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Should You Subcontract Through Agencies And Consultancies?


I’ve had a few people over the last few months ask me about my thoughts around subcontracting for agencies or consultancies (what I’ll call “firms” throughout the rest of this post.) A lot of us freelancers, especially those who haven’t systemized getting new clients, often see working through firms as a lifeline. These firms have the clients and the projects, but they occasionally need outside help. And that’s where we come in.So you white-label yourself as an agent of the firm, get paid, and totally avoid needing to secure your own clients. And hey, sometimes you don’t even need to TALK to the actual client!But there is a downside.

It’s mostly impossible to avoid being a “resource” for the team you subcontract for (keep reading to find out what the exception to the rule is.) You won’t really be able to price yourself on the value you produce, and your client — that is, the firm — is going to want to make as much profit as possible off you.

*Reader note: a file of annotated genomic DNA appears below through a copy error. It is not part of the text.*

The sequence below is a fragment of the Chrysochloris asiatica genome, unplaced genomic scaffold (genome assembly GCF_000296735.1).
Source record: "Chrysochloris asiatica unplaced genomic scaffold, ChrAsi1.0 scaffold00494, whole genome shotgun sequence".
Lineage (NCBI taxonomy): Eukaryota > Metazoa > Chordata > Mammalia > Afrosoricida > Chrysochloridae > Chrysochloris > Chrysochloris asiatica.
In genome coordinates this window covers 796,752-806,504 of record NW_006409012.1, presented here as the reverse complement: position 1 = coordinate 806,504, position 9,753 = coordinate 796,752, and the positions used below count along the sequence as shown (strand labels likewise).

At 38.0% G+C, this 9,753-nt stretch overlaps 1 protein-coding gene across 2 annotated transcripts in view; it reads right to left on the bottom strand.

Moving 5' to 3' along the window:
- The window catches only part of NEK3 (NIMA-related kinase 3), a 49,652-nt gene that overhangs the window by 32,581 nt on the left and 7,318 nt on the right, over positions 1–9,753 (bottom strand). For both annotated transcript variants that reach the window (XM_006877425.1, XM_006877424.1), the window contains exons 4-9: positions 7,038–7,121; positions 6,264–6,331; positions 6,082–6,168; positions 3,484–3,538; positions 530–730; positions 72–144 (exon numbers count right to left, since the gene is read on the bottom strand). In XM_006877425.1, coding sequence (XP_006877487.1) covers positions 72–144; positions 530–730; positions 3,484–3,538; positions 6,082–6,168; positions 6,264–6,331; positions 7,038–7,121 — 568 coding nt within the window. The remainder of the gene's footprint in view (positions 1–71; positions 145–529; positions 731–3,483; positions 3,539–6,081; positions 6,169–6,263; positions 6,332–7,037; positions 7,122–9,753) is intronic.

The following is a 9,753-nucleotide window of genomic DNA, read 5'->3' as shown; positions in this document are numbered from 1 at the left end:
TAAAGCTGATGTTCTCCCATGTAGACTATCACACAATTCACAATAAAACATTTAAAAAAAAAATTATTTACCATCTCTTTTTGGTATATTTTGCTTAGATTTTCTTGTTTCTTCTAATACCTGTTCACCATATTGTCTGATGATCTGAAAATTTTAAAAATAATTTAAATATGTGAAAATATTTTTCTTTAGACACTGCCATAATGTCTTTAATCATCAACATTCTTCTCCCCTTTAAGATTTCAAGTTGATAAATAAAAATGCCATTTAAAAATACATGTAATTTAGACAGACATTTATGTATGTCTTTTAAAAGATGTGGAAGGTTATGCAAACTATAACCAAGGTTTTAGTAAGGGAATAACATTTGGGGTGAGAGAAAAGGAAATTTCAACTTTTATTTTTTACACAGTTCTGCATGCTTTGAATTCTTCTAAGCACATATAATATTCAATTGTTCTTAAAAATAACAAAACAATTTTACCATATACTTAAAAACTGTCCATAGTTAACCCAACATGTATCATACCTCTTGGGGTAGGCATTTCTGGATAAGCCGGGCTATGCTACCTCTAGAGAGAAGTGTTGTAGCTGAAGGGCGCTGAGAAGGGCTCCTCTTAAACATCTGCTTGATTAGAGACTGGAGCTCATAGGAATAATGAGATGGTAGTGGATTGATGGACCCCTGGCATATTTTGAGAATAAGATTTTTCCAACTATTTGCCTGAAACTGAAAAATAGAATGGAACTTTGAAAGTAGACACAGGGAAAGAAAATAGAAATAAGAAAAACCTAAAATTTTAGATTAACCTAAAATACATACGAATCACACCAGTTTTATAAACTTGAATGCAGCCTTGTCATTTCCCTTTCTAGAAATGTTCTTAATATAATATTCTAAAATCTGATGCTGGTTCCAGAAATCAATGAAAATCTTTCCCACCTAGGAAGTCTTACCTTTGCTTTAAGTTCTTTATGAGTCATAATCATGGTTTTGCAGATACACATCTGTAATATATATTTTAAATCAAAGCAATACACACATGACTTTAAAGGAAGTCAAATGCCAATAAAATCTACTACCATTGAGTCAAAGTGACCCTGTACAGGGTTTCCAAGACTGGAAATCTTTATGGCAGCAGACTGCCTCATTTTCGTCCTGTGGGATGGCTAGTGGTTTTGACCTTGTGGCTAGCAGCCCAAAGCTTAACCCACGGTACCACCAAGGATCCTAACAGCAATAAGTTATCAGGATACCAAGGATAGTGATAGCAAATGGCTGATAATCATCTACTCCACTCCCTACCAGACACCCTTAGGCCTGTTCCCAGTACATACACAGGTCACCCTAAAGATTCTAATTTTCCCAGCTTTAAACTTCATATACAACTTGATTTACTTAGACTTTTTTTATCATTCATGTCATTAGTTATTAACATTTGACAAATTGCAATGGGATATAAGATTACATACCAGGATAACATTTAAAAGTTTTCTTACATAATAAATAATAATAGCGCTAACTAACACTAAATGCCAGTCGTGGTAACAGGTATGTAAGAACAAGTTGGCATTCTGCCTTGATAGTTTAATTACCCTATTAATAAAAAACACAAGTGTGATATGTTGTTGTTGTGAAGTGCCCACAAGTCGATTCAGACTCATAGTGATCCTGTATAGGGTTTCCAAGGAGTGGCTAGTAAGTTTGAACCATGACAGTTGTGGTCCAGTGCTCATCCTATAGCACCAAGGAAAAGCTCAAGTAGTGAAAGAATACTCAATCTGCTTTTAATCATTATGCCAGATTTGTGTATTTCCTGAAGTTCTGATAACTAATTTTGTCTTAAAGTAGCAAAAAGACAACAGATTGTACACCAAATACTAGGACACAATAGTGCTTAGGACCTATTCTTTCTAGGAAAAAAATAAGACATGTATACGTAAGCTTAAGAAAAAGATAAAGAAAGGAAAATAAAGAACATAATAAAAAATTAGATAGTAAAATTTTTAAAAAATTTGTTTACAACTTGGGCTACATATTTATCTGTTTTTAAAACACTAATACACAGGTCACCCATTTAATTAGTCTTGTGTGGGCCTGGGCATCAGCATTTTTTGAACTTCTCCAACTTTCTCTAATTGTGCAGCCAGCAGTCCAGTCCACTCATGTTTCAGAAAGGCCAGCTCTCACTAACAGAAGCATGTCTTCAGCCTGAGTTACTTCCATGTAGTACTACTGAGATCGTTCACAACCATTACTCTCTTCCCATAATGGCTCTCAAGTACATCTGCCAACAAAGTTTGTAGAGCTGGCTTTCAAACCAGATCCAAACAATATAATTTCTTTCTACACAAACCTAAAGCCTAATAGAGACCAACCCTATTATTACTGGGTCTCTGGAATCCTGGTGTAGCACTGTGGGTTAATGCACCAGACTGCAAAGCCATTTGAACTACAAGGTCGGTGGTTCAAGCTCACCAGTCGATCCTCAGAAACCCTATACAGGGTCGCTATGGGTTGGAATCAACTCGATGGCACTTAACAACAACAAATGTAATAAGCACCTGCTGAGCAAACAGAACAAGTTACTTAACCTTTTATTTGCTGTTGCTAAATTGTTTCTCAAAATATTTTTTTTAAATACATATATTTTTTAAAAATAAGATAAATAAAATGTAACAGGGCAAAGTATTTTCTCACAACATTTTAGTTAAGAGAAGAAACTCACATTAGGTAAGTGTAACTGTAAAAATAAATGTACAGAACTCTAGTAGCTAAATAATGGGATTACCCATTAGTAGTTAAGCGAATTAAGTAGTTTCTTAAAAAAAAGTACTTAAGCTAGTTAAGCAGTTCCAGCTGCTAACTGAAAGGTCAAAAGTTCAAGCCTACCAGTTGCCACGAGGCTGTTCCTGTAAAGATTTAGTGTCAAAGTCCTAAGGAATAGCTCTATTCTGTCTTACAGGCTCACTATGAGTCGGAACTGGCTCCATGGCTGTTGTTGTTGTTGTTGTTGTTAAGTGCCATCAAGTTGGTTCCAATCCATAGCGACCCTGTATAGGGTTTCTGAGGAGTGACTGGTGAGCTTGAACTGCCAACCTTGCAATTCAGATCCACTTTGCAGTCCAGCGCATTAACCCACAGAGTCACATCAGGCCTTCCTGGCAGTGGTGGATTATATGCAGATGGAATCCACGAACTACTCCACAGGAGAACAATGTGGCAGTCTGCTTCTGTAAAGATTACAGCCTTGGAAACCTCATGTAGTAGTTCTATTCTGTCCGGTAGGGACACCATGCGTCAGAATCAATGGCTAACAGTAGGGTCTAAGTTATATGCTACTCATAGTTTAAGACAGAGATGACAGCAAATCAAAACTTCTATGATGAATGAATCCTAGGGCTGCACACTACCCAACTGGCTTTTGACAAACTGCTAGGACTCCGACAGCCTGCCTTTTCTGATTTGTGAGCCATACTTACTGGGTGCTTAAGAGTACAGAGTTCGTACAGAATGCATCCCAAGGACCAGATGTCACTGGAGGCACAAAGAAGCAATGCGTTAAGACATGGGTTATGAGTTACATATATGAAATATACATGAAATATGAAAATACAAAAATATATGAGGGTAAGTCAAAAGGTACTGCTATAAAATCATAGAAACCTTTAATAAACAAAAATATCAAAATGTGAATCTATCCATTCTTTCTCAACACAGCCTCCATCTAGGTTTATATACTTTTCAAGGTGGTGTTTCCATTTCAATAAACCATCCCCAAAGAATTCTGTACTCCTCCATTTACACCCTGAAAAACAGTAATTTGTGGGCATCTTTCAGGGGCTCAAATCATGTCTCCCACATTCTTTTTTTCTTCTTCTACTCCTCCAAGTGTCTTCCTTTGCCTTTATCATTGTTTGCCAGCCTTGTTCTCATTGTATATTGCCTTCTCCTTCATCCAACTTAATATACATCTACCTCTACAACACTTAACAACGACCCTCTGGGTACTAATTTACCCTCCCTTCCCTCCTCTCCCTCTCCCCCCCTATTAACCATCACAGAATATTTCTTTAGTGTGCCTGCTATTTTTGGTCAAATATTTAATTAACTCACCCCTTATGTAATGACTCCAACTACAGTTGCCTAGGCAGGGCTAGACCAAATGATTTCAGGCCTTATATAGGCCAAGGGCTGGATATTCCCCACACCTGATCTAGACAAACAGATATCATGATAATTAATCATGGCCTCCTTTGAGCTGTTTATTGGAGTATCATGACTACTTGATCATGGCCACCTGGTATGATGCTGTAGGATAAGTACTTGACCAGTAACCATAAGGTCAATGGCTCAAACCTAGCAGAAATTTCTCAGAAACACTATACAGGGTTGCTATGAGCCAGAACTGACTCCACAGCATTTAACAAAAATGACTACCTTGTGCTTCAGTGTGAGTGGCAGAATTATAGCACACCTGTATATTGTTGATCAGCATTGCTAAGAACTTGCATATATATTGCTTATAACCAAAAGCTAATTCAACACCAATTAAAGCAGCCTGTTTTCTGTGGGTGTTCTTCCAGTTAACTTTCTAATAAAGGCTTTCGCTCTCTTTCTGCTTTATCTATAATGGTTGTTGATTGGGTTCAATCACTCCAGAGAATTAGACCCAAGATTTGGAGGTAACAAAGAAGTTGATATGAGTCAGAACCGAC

So there’s a limit to how much you’re able to make, and the firm’s clients will never truly be your clients.

Do I recommend trying to sustain your business by subcontracting through others? Not really. But here’s something you might want to consider…

The other day, I took part in a really interesting conversation on Twitter:

Twitter conversation about recurring revenue

The overwhelming majority of firms (that is, consultancies and agencies) make their money off one-off transactions. They work an hour, they bill for an hour. Or they work on a project, and bill for the project.